On to the photos!
After the head is removed, this is what you see. There’s three vacuum cleaner hoses that run to the rear of the block – the large center one carries cooling air (which gets expelled from the central nozzle) as well as the two filaments (which poke out on either size of the nozzle through adjustable grommets). The two smaller hoses at the top are for the air return. The brass brush at the lower right helps keep the nozzles clean – after every 2 build layers, the head zig-zags the nozzles over the brush to wipe off excess filament that has oozed out. Of course, this only really works with the OEM filament, as it doesn’t adhere and melt onto the hot nozzle surface like the generic ABS and HIPS likes to do.
This is a top view of the head – there’s a locating pin at the center front and rear to make sure that it is perfectly aligned when the latches are secured. The front cover protects the solenoid.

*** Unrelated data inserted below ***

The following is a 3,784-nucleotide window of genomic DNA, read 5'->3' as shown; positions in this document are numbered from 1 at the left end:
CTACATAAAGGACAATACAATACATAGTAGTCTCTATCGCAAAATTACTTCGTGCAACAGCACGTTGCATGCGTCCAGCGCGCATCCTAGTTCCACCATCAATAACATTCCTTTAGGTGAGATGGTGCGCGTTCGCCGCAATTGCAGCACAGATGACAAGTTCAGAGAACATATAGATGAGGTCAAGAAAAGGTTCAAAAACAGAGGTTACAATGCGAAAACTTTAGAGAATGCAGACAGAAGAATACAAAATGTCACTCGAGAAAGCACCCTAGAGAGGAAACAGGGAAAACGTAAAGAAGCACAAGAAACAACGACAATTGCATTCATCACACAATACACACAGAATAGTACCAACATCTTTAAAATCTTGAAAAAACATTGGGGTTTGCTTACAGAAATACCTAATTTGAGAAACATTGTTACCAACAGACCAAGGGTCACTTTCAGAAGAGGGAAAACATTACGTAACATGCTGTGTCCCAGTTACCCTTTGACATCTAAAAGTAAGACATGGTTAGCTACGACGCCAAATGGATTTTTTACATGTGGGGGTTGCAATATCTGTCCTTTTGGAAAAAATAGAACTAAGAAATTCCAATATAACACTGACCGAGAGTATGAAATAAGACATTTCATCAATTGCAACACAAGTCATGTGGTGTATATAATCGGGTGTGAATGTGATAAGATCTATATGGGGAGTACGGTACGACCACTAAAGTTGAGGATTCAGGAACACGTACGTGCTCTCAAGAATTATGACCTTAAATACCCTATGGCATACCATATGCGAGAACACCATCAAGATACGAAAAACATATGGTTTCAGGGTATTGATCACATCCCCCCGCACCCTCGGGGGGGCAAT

This is what the rear of the head looks like, with one of the motor blocks removed. Each filament passes first through the black plastic guide bushing, then through the pinch wheels, then finally into the entrance of the liquifier. I’m not sure what type of plastic the reddish-brown liquifier end caps are, but it’s obviously a high temperature material. Right between the two liquifier entrances is the point at which the cool air is directed – it’s important to keep the filament solid before getting to the liquifier.
Here’s a close look at the motor block itself. I’m guessing the amber colored insulator plate is the same plastic used on the top of the head. The toothed roller (appears to be black anodized aluminum) is the driven one. The MicroMo gearmotor label reads as follows:
HEM1624T16 KW 45/96
This is what the underside looks like after the nozzles and protective rings are removed. Note that the black ring on the nozzle is actually a seal (though I’m not sure what material – Kalrez or other perfluoroelastomer, perhaps). Yuck, look at all that black crud. I tried cleaning the rings and nozzles by soaking them in acetone, but it really didn’t help much. I’m assuming that the relatively volatile styrene (which acetone dissolves) had been cooked out already (again, why the OEM material doesn’t degrade in this manner is still a mystery). The rings look to protect the bottom of the foil and insulation wrap. The picture really doesn’t show it, but the heating elements come all the way down to where the foil ends.